Oxic methane production from methylphosphonate in a large oligotrophic lake: limitation by substrate and organic carbon supply

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Methane is an important greenhouse gas that is typically produced under anoxic conditions. We show that methane is supersaturated in a large oligotrophic lake despite the presence of oxygen. Metagenomic sequencing indicates that diverse, widespread microorganisms may contribute to the oxic production of methane through the cleavage of methylphosphonate. We experimentally demonstrate that these organisms, especially members of the genus , can produce methane through this process. However, appreciable rates of methane production only occurred when both methylphosphonate and labile sources of carbon were added, indicating that this process may be limited to specific niches and may not be completely responsible for methane concentrations in Flathead Lake. This work adds to our understanding of methane dynamics by describing the organisms and the rates at which they can produce methane through an oxic pathway in a representative oligotrophic lake.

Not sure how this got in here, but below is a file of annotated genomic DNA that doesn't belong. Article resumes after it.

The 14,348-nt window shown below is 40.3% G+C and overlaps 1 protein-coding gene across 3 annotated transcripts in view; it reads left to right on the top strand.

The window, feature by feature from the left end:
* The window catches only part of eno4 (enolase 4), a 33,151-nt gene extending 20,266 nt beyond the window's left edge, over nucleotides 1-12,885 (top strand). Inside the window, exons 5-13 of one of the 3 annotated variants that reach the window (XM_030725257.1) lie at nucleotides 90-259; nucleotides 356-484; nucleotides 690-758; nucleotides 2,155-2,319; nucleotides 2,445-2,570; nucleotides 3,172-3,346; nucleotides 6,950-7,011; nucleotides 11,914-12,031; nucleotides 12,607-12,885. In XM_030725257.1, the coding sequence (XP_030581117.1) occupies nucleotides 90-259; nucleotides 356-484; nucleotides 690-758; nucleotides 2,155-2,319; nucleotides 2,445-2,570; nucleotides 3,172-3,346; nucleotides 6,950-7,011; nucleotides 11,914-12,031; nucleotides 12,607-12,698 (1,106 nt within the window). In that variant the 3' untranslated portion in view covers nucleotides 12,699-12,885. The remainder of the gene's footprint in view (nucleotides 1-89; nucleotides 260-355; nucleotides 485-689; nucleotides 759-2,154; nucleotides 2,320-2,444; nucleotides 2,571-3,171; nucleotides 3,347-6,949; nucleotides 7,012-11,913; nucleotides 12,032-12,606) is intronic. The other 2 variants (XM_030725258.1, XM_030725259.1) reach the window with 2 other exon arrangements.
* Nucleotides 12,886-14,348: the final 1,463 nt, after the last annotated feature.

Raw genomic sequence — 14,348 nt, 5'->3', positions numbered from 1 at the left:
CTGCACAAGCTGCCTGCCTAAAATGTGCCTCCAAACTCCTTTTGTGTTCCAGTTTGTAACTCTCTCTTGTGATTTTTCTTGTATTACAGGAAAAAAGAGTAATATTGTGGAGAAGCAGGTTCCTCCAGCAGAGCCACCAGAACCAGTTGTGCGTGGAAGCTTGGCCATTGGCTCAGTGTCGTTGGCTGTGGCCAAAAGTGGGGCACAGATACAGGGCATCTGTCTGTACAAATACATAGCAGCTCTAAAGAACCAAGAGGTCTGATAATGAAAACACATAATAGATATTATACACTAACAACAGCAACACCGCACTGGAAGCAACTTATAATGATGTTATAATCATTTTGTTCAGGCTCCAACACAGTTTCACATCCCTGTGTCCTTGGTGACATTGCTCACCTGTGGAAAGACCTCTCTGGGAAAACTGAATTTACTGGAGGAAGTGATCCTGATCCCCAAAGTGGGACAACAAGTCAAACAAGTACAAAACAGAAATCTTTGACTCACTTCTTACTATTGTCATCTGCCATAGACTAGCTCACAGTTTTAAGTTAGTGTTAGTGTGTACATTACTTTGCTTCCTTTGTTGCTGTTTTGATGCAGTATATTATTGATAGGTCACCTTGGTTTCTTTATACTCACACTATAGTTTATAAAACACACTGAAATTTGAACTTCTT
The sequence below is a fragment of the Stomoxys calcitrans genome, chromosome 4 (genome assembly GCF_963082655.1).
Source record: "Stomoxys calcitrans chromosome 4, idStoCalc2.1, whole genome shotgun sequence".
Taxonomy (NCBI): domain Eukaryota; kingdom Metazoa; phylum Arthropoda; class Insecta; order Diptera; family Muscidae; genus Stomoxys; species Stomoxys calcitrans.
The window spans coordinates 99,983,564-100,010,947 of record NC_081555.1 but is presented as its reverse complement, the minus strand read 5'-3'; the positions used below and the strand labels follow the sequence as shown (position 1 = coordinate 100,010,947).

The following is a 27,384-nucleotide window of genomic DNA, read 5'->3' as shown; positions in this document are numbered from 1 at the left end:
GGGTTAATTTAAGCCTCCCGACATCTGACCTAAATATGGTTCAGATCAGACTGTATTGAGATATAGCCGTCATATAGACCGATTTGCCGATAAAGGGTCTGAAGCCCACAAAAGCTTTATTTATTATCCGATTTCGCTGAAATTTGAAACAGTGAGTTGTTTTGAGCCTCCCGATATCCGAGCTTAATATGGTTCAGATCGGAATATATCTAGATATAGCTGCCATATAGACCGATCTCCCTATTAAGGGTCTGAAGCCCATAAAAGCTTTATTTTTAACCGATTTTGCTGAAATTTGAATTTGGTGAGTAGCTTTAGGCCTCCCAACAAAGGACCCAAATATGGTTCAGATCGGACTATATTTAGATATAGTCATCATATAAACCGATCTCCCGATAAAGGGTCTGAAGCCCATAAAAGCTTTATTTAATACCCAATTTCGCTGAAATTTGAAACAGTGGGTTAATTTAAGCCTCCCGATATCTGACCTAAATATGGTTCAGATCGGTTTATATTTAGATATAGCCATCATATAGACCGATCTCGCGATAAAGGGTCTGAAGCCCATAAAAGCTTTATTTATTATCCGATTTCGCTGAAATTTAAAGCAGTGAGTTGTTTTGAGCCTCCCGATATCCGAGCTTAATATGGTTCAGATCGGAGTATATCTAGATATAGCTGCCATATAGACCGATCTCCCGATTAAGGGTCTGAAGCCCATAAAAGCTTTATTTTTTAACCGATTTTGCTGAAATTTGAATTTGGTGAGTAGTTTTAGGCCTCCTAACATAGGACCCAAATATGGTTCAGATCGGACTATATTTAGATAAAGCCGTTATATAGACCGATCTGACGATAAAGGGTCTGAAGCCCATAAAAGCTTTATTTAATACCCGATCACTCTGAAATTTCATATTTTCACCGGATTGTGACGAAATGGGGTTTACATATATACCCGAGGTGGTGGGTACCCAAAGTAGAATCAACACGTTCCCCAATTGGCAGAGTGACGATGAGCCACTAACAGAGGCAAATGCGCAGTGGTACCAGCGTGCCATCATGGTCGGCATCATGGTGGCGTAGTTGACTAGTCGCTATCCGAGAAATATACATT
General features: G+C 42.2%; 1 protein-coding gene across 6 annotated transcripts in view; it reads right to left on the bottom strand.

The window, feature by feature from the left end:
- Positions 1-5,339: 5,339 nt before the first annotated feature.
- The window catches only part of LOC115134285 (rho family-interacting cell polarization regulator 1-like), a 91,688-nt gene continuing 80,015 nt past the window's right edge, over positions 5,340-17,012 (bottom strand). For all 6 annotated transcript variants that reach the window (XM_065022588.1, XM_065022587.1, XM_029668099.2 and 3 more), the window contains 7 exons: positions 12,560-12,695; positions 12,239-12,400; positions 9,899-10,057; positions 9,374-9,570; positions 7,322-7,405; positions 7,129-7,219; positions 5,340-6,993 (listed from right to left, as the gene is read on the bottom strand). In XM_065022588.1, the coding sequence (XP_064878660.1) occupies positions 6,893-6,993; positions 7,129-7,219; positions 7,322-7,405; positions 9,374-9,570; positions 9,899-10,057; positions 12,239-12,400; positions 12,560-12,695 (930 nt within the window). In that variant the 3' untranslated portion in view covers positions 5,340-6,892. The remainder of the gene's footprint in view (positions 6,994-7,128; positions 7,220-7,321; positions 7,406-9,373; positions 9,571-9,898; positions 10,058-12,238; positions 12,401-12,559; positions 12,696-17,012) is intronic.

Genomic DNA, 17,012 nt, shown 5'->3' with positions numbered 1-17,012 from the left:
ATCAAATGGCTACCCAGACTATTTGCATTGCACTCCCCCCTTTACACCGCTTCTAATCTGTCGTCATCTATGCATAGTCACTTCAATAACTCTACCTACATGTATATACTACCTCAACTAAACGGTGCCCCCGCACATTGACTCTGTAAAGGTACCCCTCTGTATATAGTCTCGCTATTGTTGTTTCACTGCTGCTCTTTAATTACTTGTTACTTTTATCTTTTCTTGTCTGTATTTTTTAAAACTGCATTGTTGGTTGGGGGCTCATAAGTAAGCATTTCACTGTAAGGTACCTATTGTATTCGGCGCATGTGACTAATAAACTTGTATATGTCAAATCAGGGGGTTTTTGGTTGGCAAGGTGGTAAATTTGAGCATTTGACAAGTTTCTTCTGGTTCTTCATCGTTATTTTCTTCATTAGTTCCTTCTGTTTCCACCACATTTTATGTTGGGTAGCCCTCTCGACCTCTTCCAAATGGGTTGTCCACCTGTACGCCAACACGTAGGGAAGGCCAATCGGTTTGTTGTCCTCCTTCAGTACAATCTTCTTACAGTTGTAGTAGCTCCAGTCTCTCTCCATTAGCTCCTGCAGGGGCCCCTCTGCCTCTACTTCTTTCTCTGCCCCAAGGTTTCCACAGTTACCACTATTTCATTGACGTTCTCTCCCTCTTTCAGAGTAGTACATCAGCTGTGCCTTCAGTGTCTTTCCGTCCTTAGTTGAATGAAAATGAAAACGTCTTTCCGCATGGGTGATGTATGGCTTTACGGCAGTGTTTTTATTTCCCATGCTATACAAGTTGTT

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Applied and environmental microbiology